Thursday, 22 December 2011

The Discworld: The Hogfather and Christmas

Many of the Discworld books mirror (or parody) our world (if you’re not familiar with the Discworld see here and here). The Last Continent, for example, is laugh at Australia and some of our history, food and traditions. But that’s OK because we Aussies are so laid-back we’re horizontal and quite capable of having a laugh at ourselves. Anyway, a lot of it is true and there’s no denying the truth, right?

The Hogfather is the Discworld’s answer to Christmas. You might have seen it listed in the 12 Blogs of Christmas: Books. I could also have listed it in 12 Blogsof Christmas: Favourite Holiday Movies because they made a TV movie, but I chose not to, for variety. 

The Hogfather is a big, fat man in a red suit who delivers toys in a sleigh pulled by four hogs. Sound familiar? OK, except for the hogs. Unlike Santa, the Hogfather harks back to more primitive times, when Hogswatch was a sun festival, and he still has some of those trappings. 
Susan, Death's granddaughter

The Hogfather, like Death, is an anthropomorphic personality. That is, people’s belief in him has generated an actual corporeal representation of what is otherwise a natural force. In the Hogfather’s case, it’s the belief of children that keep him alive.  We know from Small Gods, where the great god Om was reduced to a powerless tortoise because he had but one believer, what happens when belief fades. When people stop believing, gods die…

When the Hogfather dies, the consequences are more terrible than disappointed children. 

If the Hogfather dies, the sun will not rise.

In The Hogfather, the Guild of Assassins has been engaged by the Auditors of Reality (kind of self-explanatory really – you could see how the Discworld’s existence might annoy them a tad!) to eliminate the Hogfather. This task is assigned to Mr Teatime, of whom Lord Downey, head of the assassins says:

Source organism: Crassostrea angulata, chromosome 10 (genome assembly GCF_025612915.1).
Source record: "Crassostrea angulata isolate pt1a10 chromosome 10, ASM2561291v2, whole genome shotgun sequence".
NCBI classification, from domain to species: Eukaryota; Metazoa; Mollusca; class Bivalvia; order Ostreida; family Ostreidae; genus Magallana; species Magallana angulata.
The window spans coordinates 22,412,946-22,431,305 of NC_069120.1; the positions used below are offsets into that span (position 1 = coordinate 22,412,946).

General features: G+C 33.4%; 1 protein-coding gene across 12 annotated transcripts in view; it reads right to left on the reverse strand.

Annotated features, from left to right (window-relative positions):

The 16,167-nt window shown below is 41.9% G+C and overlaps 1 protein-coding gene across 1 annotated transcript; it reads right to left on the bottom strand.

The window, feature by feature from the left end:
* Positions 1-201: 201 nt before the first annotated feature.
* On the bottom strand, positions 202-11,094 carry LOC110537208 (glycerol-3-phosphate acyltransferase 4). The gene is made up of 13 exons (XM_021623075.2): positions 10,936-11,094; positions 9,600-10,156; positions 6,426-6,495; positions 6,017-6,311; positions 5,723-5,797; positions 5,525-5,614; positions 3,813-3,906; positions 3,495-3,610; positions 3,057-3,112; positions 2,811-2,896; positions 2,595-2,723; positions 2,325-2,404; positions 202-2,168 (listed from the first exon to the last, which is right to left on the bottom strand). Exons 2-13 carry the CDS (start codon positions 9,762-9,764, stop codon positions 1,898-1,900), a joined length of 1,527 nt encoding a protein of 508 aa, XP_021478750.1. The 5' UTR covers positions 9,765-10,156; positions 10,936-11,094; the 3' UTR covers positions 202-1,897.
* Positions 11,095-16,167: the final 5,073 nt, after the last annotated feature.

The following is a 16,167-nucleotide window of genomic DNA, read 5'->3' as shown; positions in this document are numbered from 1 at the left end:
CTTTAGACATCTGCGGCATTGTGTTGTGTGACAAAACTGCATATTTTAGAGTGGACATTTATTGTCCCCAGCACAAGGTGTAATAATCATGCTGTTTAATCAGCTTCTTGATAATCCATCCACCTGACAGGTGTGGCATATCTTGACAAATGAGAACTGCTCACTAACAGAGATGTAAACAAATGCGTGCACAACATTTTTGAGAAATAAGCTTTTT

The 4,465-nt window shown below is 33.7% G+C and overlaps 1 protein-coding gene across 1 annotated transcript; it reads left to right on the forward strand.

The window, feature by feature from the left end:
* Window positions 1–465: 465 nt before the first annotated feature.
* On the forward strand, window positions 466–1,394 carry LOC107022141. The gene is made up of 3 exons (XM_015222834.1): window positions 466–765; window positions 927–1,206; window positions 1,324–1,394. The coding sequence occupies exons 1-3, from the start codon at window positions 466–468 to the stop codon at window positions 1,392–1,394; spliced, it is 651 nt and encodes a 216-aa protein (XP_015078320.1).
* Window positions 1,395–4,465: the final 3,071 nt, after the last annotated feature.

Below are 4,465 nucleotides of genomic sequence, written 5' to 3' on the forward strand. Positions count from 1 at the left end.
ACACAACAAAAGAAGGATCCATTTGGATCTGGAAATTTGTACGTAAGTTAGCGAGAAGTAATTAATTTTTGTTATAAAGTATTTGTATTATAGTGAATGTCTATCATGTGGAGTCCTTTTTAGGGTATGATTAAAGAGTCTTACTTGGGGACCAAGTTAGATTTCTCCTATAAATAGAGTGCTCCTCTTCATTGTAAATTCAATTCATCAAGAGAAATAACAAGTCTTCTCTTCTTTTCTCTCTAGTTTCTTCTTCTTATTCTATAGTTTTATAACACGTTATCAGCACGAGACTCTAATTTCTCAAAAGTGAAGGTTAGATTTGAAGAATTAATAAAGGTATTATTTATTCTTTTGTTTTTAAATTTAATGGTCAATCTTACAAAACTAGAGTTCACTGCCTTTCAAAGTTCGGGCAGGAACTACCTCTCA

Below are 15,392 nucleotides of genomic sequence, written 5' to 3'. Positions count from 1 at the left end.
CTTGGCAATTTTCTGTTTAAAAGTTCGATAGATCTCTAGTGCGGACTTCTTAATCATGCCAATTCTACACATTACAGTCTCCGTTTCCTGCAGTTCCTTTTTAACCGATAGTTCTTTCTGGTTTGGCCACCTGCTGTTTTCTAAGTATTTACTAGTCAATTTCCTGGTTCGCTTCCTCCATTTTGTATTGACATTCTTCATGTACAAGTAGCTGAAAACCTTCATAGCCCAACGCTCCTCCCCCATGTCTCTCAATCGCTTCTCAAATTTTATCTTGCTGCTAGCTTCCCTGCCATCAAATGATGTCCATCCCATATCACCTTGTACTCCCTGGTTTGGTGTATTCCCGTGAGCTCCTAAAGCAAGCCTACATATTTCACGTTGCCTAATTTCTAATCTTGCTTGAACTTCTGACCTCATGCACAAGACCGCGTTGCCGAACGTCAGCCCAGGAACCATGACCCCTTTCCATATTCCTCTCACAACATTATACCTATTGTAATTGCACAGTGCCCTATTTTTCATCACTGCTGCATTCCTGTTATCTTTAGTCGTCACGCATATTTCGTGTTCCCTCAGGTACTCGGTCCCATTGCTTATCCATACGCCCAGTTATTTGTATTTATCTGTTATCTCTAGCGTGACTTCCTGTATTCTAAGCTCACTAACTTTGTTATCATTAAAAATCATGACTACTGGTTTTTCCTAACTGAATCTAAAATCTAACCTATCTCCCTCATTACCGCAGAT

“We took pity on him because he'd lost both parents at an early age. I think that, on reflection, we should have wondered a bit more about that.”

Mr Teatime’s cunning plan is to kill the Hogfather by preventing children believing in him. This he does by breaking into the Tooth Fairy’s domain and seizing the stash of teeth, which he uses to control all the children. This is a reference to many old beliefs that witches and the like can use a part of you, a tooth, some hair, nail clippings and so forth, to work their will on you. 

And it works. As belief in the Hogfather wanes, spare belief starts flapping around, to the point where even the mention of something, like an eater of Socks or Verucca Gnome, causes a glingleglingleglingle sound signalling the creation of that creature – because someone believes in it, and as we know, belief gives life. And we all believe in the Eater of Socks, right? That’s the reason we can only ever find one sock from a pair. Where does the other one go? We never find it. It must have been the Eater of Socks!

Death as the Hogfather
In an attempt to make children believe in the Hogfather, despite Mr Teatime, Death delivers the Hogfather’s presents, being sure to be seen in a long red cloak and a white beard. Imagine, a skeleton with a beard… I’m not sure it would have the desired effect! The role isn’t precisely one that comes naturally to him:
"ER...HO. HO. HO."
 I suspect that the cheerful ‘Ho Ho Ho’ lacks a little something when delivered in a leaden voice that sounds like crypt doors slamming. Even on paper it comes across as a little grim. 

It falls to Susan, Death’s granddaughter (who wishes she was anything but and would like to be left to live a normal life) to find the real Hogfather. At the Castle of Bones (wow, I think I like the North Pole better!) she meets the Oh God of Hangovers, also created by the excess belief floating around. His name is Bilious and he gets the hangover every time the God of Wine gets drunk. No wonder he runs around saying ‘oh me!’ so much (think about it for a minute if you don’t get it). Poor chap, I have to say I can’t help but laugh at his predicament. He is one of my favourites in this book.  

Bilious, Oh God of Hangovers